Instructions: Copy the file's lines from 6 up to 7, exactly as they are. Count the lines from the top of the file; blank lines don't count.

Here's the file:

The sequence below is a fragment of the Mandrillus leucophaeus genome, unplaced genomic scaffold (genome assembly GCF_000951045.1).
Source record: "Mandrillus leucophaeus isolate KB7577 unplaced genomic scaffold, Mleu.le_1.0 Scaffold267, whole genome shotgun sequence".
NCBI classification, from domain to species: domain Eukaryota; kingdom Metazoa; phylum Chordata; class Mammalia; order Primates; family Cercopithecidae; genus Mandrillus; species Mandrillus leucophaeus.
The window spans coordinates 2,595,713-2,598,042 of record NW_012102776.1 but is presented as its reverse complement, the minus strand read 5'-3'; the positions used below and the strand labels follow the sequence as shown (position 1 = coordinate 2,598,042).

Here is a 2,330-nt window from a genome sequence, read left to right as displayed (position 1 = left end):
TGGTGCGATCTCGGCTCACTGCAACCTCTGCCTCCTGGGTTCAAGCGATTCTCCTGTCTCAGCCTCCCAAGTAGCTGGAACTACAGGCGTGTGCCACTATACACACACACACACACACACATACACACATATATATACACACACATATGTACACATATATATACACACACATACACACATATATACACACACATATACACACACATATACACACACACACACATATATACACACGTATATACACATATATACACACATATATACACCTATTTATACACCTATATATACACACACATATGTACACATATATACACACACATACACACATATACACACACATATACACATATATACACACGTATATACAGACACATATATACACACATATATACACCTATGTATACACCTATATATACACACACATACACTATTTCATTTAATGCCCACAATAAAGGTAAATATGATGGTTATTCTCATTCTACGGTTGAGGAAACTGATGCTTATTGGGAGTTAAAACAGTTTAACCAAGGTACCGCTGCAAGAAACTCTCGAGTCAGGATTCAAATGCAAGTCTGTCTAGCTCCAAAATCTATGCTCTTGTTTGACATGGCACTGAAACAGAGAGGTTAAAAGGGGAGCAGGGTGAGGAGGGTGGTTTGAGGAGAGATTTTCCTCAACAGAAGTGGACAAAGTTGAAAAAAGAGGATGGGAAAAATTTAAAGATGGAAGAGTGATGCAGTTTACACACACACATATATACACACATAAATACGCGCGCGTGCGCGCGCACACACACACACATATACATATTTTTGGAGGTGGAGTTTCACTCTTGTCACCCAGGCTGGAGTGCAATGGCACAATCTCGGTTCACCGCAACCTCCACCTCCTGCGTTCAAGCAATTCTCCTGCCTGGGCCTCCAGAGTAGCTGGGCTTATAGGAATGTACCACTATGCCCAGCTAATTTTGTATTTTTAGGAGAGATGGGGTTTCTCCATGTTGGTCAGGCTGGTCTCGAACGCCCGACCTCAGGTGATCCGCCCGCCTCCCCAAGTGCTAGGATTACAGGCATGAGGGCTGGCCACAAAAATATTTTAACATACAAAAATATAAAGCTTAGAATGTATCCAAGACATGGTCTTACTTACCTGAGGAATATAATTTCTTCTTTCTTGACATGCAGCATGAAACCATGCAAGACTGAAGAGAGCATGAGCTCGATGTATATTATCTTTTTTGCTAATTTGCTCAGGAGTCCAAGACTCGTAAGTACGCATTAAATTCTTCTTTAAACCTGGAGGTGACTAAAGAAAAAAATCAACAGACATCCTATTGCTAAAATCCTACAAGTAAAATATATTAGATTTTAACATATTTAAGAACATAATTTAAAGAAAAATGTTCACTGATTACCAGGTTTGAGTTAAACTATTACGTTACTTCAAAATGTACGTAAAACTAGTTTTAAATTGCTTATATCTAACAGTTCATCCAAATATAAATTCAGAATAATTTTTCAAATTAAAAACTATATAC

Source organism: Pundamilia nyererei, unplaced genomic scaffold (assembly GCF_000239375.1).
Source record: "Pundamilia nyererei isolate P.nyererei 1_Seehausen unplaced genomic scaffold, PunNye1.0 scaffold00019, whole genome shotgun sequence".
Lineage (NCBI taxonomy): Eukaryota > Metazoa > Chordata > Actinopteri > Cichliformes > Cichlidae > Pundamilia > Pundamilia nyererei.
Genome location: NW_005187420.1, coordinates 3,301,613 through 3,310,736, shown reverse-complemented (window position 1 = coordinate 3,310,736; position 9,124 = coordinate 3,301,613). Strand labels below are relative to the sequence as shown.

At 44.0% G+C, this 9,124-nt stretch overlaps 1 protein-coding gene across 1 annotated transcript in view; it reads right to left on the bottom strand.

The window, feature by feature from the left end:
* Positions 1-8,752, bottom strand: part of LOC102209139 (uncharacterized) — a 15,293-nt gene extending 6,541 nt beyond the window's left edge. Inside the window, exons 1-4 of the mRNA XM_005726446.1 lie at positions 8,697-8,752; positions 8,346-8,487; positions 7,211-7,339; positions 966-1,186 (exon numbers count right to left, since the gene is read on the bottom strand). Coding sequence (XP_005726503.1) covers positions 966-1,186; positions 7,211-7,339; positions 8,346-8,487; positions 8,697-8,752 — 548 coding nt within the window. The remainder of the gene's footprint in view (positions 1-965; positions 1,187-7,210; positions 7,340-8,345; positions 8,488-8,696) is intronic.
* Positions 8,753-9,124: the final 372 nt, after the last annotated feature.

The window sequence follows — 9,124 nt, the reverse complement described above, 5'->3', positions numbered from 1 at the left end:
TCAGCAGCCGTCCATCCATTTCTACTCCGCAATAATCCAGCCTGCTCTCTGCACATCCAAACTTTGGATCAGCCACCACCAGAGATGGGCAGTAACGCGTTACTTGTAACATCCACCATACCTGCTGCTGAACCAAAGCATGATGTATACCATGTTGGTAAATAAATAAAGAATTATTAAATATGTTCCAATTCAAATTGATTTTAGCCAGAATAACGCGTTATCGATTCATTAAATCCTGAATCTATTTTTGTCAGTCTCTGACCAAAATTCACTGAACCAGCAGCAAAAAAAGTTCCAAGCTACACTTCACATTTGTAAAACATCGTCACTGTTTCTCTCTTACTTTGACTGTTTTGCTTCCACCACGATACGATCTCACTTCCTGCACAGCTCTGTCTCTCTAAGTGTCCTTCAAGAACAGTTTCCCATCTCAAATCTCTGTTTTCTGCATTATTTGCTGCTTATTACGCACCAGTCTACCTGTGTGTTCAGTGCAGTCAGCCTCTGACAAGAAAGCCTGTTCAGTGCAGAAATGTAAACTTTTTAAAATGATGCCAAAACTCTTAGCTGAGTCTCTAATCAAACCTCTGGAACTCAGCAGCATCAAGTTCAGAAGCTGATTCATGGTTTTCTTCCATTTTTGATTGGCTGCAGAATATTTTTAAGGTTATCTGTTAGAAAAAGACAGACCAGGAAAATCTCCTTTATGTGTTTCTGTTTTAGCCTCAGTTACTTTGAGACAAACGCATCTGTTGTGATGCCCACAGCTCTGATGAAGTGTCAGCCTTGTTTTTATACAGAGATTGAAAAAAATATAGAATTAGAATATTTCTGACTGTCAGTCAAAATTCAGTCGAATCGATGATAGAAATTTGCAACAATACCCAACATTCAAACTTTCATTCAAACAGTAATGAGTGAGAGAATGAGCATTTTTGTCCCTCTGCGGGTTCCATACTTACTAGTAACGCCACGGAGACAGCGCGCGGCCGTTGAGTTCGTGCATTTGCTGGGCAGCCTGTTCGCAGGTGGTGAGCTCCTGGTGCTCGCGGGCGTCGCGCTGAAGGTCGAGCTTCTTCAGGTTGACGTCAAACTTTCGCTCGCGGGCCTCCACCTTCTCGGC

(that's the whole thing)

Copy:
TGGTGCGATCTCGGCTCACTGCAACCTCTGCCTCCTGGGTTCAAGCGATTCTCCTGTCTCAGCCTCCCAAGTAGCTGGAACTACAGGCGTGTGCCACTATACACACACACACACACACACATACACACATATATATACACACACATATGTACACATATATATACACACACATACACACATATATACACACACATATACACACACATATACACACACACACACATATATACACACGTATATACACATATATACACACATATATACACCTATTTATACACCTATATATACACACACATATGTACACATATATACACACACATACACACATATACACACACATATACACATATATACACACGTATATACAGACACATATATACACACATATATACACCTATGTATACACCTATATATACACACACATACACTATTTCATTTAATGCCCACAATAAAGGTAAATATGATGGTTATTCTCATTCTACGGTTGAGGAAACTGATGCTTATTGGGAGTTAAAACAGTTTAACCAAGGTACCGCTGCAAGAAACTCTCGAGTCAGGATTCAAATGCAAGTCTGTCTAGCTCCAAAATCTATGCTCTTGTTTGACATGGCACTGAAACAGAGAGGTTAAAAGGGGAGCAGGGTGAGGAGGGTGGTTTGAGGAGAGATTTTCCTCAACAGAAGTGGACAAAGTTGAAAAAAGAGGATGGGAAAAATTTAAAGATGGAAGAGTGATGCAGTTTACACACACACATATATACACACATAAATACGCGCGCGTGCGCGCGCACACACACACACATATACATATTTTTGGAGGTGGAGTTTCACTCTTGTCACCCAGGCTGGAGTGCAATGGCACAATCTCGGTTCACCGCAACCTCCACCTCCTGCGTTCAAGCAATTCTCCTGCCTGGGCCTCCAGAGTAGCTGGGCTTATAGGAATGTACCACTATGCCCAGCTAATTTTGTATTTTTAGGAGAGATGGGGTTTCTCCATGTTGGTCAGGCTGGTCTCGAACGCCCGACCTCAGGTGATCCGCCCGCCTCCCCAAGTGCTAGGATTACAGGCATGAGGGCTGGCCACAAAAATATTTTAACATACAAAAATATAAAGCTTAGAATGTATCCAAGACATGGTCTTACTTACCTGAGGAATATAATTTCTTCTTTCTTGACATGCAGCATGAAACCATGCAAGACTGAAGAGAGCATGAGCTCGATGTATATTATCTTTTTTGCTAATTTGCTCAGGAGTCCAAGACTCGTAAGTACGCATTAAATTCTTCTTTAAACCTGGAGGTGACTAAAGAAAAAAATCAACAGACATCCTATTGCTAAAATCCTACAAGTAAAATATATTAGATTTTAACATATTTAAGAACATAATTTAAAGAAAAATGTTCACTGATTACCAGGTTTGAGTTAAACTATTACGTTACTTCAAAATGTACGTAAAACTAGTTTTAAATTGCTTATATCTAACAGTTCATCCAAATATAAATTCAGAATAATTTTTCAAATTAAAAACTATATAC

Source organism: Pundamilia nyererei, unplaced genomic scaffold (assembly GCF_000239375.1).